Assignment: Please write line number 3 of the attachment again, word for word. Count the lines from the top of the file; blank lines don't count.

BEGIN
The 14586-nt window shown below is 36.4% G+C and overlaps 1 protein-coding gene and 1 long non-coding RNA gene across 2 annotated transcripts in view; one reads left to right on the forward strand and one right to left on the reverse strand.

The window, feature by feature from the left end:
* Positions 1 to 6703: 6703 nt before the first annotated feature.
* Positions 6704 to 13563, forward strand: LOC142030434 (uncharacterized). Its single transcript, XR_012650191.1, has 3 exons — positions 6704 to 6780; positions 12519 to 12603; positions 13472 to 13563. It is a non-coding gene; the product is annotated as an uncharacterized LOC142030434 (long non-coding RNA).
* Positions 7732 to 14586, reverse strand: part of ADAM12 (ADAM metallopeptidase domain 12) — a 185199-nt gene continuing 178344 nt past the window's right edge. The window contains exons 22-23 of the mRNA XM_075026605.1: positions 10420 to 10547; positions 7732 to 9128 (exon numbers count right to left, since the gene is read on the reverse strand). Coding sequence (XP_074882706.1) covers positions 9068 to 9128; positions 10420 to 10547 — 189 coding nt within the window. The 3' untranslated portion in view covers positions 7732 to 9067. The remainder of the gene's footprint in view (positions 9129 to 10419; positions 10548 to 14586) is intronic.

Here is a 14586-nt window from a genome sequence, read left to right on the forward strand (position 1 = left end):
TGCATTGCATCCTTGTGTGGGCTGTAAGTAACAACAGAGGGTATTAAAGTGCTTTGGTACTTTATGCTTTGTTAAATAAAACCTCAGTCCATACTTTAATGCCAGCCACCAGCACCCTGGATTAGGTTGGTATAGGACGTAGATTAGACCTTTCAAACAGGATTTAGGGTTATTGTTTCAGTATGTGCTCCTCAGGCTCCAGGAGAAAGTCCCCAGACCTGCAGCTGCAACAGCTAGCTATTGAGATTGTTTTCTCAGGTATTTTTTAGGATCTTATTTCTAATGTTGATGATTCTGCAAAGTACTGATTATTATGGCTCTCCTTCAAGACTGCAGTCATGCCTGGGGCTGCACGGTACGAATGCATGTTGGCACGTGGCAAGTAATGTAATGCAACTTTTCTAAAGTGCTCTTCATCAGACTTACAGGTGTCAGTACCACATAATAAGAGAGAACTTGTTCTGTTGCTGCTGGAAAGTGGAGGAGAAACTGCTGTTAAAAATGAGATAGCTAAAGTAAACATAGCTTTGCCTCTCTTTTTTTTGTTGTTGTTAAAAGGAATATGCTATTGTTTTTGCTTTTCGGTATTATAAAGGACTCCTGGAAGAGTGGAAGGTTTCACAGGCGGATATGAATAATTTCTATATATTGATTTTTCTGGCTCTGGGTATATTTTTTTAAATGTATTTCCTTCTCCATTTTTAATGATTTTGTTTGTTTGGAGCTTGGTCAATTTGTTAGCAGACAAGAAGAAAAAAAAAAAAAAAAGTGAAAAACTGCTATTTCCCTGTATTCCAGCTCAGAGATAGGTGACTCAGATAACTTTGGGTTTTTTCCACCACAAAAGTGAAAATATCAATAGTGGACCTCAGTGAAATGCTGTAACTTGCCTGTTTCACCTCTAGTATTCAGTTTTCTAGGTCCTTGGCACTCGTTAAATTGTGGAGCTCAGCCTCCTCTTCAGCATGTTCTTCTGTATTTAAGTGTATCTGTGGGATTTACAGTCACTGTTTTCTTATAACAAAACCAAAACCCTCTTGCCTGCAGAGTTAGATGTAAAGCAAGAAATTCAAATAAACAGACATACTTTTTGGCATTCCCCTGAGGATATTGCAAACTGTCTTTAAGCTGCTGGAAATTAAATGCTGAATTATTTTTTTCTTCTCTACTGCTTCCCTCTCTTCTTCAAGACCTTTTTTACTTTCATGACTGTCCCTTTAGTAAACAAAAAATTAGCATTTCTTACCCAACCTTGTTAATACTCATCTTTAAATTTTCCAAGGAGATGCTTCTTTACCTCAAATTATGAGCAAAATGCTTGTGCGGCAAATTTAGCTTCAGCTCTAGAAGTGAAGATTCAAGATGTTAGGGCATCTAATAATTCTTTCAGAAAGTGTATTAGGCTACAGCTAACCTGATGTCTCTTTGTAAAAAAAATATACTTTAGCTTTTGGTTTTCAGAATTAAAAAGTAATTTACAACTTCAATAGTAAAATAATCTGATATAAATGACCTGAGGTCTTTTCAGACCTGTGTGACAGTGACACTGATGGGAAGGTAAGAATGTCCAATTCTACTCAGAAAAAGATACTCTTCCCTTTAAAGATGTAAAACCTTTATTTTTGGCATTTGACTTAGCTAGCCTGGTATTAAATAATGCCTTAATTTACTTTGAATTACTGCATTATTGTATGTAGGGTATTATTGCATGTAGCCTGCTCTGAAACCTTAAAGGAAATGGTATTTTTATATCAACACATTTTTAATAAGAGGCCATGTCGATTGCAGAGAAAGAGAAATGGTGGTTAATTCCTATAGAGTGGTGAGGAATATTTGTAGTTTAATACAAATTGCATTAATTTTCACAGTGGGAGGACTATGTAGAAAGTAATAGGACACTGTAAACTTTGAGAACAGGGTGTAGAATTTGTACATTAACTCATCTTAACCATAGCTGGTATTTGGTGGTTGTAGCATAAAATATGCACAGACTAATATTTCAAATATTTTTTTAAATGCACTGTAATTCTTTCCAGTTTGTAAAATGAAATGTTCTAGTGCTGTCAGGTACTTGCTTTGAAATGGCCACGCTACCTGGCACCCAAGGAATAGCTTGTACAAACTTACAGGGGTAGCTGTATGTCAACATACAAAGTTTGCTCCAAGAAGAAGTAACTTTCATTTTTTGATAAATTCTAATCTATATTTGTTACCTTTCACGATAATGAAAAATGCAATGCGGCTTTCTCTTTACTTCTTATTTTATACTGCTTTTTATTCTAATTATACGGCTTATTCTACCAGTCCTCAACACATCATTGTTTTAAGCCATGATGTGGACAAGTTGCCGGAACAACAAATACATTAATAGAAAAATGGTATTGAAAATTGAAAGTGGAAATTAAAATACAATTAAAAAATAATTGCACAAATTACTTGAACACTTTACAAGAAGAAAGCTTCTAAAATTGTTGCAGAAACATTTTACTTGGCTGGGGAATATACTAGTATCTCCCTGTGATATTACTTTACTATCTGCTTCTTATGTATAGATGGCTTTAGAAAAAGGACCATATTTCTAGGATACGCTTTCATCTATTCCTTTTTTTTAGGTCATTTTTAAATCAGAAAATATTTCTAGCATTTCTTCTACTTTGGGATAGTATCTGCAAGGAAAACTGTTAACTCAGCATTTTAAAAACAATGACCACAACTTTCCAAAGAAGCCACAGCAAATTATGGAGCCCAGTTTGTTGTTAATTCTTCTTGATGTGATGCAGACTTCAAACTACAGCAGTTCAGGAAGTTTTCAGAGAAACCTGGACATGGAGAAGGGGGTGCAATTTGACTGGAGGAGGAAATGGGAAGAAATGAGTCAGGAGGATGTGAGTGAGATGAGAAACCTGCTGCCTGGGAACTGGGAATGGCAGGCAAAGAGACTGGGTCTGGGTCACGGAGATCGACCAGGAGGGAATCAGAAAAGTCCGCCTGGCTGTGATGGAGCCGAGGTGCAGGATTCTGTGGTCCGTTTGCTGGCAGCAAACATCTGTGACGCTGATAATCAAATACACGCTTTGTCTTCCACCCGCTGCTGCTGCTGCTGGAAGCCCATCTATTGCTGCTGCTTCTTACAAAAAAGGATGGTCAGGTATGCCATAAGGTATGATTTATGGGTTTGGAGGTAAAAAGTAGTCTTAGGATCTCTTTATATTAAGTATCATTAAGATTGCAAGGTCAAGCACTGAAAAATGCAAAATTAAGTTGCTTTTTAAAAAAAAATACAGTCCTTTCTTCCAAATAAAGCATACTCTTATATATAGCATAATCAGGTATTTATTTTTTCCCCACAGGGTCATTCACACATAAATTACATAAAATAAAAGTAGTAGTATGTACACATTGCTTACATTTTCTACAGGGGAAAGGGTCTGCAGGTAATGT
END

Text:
* Positions 1 to 6703: 6703 nt before the first annotated feature.